3. I’m not sure myself whether there are standard definitions of legitimacy and authority in political philosophy. I think of legitimacy as the property to creating some moral obligation to obey. A legitimate government is one that, ceteris paribus, should be obeyed (even if one disagrees with its decisions). What that takes is a much bigger question that I don’t think is necessary to get into right now. Authority, according to David Estlund, is the condition in which the issuing of a command creates some obligation to obey. These aren’t always going to overlap; as a teacher I like to think I have some authority but it doesn’t seem to make much sense to say I have legitimacy. But in politics, these definitions certainly have a relationship: a legitimate government has political authority. By “ultimate” I meant “final” rather than “perfect” in the following sense: ultimate authority is not derived by delegation or bestowal of authority from some other source. I take it that the laws of democratic government have authority because they are passed by representatives given that power by the people. The authority of the people is basic: it is not given to them by someone else. As I said, I won’t say these are universal definitions, but I’m spelling them out for purposes of clarity. So in your example, I’d say yes, the people who put the mayor in office who hired the police (or could fire them), and so on, have the ultimate authority, though even this is limited in various ways. I would include not just making decisions but having the ability to contest them. If enough people in the US wanted to revise the Constitution substantially, they could do it. So far most people seem reasonably content.

    4. Bill, on choosing meritocrats democratically, I believe the objections of meritocratic Ruists will be these: 1) it doesn’t actually work 2) democratic elections are not structurally meritocratic: people don’t have to vote for the expert candidates. They can vote for whom they think best represents their interests, who promises to lower their taxes the most, or whom they find attractive. The Ruists want a body where the procedure for filling it is meritocratic.

    5. On confusing electing representatives and choosing policies–yes, I was not distinguishing these carefully. But there are referenda for some issues, and when people choose candidates, I suspect much of the time they are choosing collections of policies they associate with the candidate: lowering taxes, restricting abortion, creating jobs, ending the war, etc. I think the question is still relevant: can people choose good policies? If they can’t, candidates will know the best way to get elected and stay in office is to give people what they think they want, even if it is not wise in the long run. The social science research I’ve seen suggests democracy works pretty well in that elected representatives do what the people want them to do, and the influence of special interests is not as great as people often believe. So if what the people want is not good policy, we get bad results.

    6. I myself think the Achilles’ heel of meritocracy is what Ken mentioned: there doesn’t seem to be good reason to believe that the experts perform better in ways that are relevant for making political decisions, which are diagnosing the causes of problems and forecasting the effects of policies designed to rectify them. Experts are very good at creating post hoc explanations of what has already happened, but not so great at predicting what will happen. I’m working on something related to this and the case for Ruist meritocracy right now, which is why I brought up the topic.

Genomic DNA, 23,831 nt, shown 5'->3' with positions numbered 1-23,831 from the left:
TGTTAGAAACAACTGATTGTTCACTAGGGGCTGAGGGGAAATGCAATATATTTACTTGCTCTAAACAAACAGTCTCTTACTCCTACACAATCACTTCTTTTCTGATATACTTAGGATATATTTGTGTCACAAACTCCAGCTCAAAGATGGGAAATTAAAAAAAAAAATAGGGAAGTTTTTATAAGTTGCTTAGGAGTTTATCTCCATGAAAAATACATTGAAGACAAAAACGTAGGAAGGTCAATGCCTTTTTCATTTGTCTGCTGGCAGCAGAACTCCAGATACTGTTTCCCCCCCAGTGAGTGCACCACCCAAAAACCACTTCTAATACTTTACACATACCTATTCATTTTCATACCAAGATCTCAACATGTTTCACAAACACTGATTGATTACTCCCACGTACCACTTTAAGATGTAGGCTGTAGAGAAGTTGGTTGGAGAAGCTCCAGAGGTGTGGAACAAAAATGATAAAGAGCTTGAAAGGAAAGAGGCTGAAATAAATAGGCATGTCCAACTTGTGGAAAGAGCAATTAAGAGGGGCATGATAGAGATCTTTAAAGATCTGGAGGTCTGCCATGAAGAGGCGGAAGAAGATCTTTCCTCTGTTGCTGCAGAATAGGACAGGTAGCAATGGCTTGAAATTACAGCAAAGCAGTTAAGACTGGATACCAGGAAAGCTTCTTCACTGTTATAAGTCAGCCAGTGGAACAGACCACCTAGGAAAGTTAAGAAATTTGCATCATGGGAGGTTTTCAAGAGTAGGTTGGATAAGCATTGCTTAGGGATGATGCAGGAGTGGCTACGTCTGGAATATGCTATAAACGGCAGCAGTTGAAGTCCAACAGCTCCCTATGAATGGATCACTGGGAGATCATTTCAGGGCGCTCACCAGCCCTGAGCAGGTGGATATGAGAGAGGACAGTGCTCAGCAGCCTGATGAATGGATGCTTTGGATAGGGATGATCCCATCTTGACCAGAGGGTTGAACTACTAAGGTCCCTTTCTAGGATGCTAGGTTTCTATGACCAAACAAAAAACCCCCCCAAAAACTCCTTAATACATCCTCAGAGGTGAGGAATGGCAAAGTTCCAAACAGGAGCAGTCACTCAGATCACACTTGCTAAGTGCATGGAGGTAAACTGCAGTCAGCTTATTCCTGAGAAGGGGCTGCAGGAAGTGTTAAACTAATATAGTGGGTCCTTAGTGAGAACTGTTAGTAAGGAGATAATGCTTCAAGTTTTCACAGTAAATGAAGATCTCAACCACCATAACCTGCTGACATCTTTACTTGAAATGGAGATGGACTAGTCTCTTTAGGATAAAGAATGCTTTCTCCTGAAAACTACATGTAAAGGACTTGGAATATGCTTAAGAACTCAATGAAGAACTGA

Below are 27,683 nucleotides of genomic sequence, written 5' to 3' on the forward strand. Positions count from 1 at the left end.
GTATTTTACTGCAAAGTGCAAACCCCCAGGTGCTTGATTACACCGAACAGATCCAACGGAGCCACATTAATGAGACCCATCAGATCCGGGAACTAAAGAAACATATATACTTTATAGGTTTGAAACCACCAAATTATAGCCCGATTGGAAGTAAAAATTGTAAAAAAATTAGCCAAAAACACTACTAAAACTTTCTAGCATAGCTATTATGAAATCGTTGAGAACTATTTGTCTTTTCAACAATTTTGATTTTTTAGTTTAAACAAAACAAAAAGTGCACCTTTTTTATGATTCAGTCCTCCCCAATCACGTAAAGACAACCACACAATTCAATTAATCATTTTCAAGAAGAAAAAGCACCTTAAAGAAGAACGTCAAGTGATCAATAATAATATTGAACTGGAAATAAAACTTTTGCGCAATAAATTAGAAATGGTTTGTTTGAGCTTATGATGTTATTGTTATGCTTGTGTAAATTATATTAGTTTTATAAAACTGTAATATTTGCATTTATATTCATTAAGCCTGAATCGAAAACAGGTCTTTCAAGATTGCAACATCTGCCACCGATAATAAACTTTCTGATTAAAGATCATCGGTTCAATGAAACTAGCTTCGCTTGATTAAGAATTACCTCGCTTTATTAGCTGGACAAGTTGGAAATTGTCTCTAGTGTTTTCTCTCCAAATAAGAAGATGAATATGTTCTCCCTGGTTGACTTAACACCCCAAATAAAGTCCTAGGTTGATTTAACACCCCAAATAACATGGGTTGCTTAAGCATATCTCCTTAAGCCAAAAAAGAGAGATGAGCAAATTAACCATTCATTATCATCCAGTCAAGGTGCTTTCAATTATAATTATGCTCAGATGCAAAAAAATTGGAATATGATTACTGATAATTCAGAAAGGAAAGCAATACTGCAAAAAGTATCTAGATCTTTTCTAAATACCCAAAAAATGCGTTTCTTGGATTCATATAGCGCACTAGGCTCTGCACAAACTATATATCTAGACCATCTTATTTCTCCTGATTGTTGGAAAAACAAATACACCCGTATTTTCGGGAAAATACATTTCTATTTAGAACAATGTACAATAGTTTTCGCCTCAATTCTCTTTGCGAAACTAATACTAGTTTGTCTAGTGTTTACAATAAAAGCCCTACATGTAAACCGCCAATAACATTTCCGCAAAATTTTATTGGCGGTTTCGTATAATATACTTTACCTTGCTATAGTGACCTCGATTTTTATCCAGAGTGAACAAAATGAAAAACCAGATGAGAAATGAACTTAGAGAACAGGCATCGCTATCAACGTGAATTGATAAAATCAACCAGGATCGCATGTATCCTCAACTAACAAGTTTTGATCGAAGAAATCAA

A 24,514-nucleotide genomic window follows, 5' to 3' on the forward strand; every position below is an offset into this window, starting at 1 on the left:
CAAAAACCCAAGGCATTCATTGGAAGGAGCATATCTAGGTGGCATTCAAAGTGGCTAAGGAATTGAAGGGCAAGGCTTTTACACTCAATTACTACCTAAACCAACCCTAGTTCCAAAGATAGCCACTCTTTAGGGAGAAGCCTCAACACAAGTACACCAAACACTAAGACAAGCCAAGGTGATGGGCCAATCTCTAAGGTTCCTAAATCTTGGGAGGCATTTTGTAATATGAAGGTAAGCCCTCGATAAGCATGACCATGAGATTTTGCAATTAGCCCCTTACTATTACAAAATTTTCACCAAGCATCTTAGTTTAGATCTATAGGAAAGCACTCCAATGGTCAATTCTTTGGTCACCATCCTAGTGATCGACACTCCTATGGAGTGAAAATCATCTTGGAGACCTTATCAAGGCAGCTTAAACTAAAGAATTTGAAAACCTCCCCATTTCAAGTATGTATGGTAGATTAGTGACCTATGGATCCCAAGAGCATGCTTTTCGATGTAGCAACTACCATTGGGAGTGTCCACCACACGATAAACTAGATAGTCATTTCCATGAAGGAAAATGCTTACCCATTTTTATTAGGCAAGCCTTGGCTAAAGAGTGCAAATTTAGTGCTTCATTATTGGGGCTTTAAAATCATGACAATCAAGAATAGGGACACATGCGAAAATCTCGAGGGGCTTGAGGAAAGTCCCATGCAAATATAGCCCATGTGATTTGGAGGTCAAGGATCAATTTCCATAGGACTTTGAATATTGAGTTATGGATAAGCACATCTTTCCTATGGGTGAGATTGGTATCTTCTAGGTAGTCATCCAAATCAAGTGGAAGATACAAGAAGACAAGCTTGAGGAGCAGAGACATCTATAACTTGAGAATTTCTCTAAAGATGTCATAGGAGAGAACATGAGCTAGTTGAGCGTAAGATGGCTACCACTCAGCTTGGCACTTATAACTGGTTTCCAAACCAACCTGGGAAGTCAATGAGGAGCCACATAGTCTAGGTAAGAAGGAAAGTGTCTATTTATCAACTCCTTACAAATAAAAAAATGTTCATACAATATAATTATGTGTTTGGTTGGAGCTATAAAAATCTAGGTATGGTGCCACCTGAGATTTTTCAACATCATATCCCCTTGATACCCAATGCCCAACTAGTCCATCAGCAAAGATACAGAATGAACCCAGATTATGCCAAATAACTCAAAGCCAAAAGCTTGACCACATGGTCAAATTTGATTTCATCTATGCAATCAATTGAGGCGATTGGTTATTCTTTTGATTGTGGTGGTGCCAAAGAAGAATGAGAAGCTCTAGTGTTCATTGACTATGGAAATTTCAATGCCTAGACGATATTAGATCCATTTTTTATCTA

Reply
  23. Ken says:

    David, thanks for your latest. You know the literature much better than I do. I am curious whether there is anyone, writing in Chinese or English, who (1) proposes a new governing structure for only educated people but also (2) discusses the kinds of error and dysfunction to which educated elites are liable? If not, it is hard to see what the argument is for moving “beyond democracy.” And, if not, it strikes me that here is a great opening for someone who would like to contribute to the ongoing debate.

    Reply
    • David Elstein says:

      Not that I know of. Bai comes closest, maybe. I don’t think he takes the possibility of bias in experts as seriously as he should and this is something I’ve pushed him on (he thinks it’s correctable). I actually started looking into the research on expert judgment in the course of writing something responding to his views. Too bad he hasn’t weighed in here.

      Reply
  24. Bill Haines says:

    Thanks David, that helps.

    Ken, your point above about rulers and counselors is very interesting.

    In teaching the Analects, one might draw the students’ attention to the apparent difference between these two questions: “What qualities make a good ruler?” and “What qualities make a good adviser?” Do they have the same answer? Which question is being addressed when?

    One might think the virtues for the two roles differ—for example, one might think that a good Confucian ruler should be seen as an exemplar of virtue and someone to whom the people should be grateful, while a good Confucian counselor should stay out of view so that the ruler gets the credit for good policies.

    Reply
  25. Ken says:

    Bill, yes, the roles are different and require different virtues or competences. I would add that the point applies in democracies as well, where officials are elected or appointed, again with an uncertain relation to merit.

    Meanwhile, I have been reading some essays by Simon Leys. At one point, he expresses admiration for Pirsig’s Zen & the Art of Motorcycle Maintenance. Pirsig wrote: “You want to know how to paint a perfect painting? It’s easy. Make yourself perfect, and then just paint naturally.”

    This made me wonder whether there is a Confucian equivalent. “You want to know how to govern a state? It’s not so easy, but make yourself perfect, and then just govern naturally.”

    Reply
  26. Bill Haines says:

    Hi Ken
    –Thanks, sorry, I meant to be talking about whether according to the Analects those two roles differ, and if so how much. I think it’s an interesting question to look at toward thinking about how far it is true that early Confucianism sees ethics as fundamentally role-dependent (as e.g. Roger Ames has held). So the twist on Pirsig is to the point. I like Leys but I never liked Pirsig, and that looks like terrible advice for a painter!

    Reply
  27. Ken says:

    Yes, and bad advice for a ruler who wants to govern effectively and well.

    Reply